copulation (n.)
late 14c., "coupling," from Middle French copulation "mating, copulation" (14c.), from Latin copulationem (nominative copulatio), noun of action from past participle stem of copulare (see copulate). Of the sex act from late 15c., and this became the main sense from 16c.
copy (n.)
early 14c., "written account or record," from Old French copie (13c.), from Medieval Latin copia "reproduction, transcript," from Latin copia "plenty, means" (see copious). Sense extended 15c. to any specimen of writing (especially MS for a printer) and any reproduction or imitation. Related: Copyist.
copy (v.)
late 14c., from Old French copier (14c.), from Medieval Latin copiare "to transcribe," originally "to write in plenty," from Latin copia (see copy (n.)). Hence, "to write an original text many times." Related: Copied; copying. Figurative sense of "to imitate" is attested from 1640s.
copycat (n.)
by 1884, American English, probably at least a generation older, from copy (v.) + cat (n.). As a verb, from 1932.
copyright (n.)
"the right to make or sell copies," 1735, from copy + right (n.). As a verb, from 1806 (implied in past participle adjective copyrighted).
copywriter
"writer of copy for advertisements," 1911, from copy + writer. Related: Copywriting.
coquet (n.)
"amorous, flirtatious person," 1690s, originally of both sexes (as it was in French), from French coquet (17c.), diminutive of coq "cock" (see cock (n.1)). A figurative reference to its strut or its lust. The distinction of fem. coquette began c.1700, and use in reference to males has faded out since.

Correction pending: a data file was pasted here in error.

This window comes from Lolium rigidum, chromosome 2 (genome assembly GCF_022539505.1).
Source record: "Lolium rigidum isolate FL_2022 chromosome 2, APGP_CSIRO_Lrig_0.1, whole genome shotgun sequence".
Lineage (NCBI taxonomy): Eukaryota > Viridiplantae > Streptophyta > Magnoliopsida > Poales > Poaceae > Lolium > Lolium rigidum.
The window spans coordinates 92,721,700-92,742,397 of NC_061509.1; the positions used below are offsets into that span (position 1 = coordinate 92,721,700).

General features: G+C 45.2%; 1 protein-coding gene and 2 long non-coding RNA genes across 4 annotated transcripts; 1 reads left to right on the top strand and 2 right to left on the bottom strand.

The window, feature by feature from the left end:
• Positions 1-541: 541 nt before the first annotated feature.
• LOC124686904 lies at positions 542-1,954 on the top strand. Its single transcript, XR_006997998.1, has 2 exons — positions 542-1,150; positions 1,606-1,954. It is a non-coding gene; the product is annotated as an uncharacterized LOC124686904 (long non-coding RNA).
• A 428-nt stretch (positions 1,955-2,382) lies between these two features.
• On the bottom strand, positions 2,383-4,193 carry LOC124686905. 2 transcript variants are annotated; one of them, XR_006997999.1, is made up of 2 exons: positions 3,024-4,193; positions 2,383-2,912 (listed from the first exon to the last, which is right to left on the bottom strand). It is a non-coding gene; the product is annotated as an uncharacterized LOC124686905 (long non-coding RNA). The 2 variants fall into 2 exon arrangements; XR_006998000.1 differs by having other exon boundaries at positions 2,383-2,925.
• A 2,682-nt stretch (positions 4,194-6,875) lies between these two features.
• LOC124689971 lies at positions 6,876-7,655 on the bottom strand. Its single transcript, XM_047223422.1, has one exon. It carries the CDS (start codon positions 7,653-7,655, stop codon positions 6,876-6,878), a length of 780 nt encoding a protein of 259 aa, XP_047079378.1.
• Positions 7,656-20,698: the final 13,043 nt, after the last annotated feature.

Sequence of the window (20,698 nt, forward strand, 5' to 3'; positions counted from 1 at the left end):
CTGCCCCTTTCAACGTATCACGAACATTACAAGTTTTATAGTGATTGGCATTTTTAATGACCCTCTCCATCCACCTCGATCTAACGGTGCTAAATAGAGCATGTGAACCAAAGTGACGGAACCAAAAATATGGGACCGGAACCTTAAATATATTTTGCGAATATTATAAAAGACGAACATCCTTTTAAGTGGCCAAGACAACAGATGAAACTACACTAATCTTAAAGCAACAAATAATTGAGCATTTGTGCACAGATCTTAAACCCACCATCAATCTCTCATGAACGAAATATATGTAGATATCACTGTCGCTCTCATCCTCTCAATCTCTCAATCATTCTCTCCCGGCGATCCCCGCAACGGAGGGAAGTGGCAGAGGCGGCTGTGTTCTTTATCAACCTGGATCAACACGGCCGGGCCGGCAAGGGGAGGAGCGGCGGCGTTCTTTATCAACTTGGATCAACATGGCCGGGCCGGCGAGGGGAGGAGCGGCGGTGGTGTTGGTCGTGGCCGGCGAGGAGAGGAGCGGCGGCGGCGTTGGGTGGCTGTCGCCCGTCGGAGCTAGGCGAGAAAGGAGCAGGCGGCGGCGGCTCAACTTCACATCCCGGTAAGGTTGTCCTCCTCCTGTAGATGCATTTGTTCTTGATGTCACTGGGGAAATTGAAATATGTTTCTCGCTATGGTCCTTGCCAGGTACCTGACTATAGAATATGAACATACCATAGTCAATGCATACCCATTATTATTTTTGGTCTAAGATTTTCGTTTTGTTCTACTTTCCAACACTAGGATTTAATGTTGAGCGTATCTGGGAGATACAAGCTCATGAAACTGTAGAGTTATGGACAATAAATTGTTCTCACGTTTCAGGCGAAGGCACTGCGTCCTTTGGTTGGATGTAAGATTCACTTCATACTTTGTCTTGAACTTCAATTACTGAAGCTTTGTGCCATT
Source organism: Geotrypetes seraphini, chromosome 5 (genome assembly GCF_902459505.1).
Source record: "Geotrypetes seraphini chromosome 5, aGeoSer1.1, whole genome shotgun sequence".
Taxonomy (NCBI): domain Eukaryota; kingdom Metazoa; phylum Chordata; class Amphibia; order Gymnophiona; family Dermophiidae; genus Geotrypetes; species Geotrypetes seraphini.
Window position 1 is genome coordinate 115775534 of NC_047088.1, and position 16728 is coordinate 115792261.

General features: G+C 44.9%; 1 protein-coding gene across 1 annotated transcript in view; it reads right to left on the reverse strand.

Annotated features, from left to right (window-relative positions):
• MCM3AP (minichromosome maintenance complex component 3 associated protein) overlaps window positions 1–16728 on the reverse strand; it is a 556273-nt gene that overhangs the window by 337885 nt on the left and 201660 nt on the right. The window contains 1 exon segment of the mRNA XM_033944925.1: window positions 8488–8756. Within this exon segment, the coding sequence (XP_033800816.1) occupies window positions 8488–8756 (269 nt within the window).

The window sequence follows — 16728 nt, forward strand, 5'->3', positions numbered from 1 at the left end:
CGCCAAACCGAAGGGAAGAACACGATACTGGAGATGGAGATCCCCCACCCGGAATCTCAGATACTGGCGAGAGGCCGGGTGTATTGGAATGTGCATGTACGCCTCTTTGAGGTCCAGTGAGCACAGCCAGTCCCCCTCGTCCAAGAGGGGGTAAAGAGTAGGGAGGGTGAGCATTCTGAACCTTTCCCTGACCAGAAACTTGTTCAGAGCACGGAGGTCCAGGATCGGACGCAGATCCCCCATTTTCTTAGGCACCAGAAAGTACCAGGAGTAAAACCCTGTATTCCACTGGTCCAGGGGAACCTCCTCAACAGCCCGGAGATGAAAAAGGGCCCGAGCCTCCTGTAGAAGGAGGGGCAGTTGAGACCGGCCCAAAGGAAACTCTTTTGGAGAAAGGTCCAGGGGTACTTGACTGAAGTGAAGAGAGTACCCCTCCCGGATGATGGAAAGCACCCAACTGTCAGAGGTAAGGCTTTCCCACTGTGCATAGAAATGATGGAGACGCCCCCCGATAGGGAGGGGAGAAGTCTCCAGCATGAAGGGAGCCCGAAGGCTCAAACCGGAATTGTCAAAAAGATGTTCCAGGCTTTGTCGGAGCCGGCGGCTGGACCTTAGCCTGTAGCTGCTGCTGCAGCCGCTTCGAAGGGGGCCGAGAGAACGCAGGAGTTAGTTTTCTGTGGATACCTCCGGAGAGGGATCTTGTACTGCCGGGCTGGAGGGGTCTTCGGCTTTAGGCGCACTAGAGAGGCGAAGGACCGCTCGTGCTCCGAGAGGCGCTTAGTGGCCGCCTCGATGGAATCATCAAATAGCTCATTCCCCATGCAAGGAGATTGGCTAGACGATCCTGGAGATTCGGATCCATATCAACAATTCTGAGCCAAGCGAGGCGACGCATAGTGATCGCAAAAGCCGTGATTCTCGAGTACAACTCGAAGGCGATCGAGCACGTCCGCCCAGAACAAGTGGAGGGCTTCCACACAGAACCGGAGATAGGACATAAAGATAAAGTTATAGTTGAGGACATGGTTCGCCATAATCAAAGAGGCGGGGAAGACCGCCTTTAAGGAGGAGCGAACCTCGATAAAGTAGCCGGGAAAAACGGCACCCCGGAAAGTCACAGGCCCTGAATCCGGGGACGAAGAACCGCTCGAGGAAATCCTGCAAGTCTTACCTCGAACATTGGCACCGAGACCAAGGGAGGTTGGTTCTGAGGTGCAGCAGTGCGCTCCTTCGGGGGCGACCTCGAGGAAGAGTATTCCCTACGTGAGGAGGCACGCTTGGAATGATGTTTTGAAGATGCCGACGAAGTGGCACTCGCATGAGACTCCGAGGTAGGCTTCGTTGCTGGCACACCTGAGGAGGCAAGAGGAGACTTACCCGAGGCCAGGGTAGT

coquetry (n.)
1650s, from French coquetterie, from coqueter (v.), from coquet (see coquet).
Coquetry whets the appetite; flirtation depraves it .... [Donald Grant Mitchell (1822-1908)]
coquette (n.)
1660s, from French fem. of coquet (male) "flirt" (see coquet).
Cora
fem. proper name, from Latin, from Greek Kore (see Kore).
coracle (n.)
"round boat of wicker, coated with skins," 1540s (the thing is described, but not named, in the Anglo-Saxon Chronicle from 9c.), from Welsh corwgl, from corwg, cognate with Gaelic curachan, Middle Irish curach "boat," which probably is the source of Middle English currock "coracle" (mid-15c.). The name is perhaps from the hides that cover it (see corium).
coral (n.)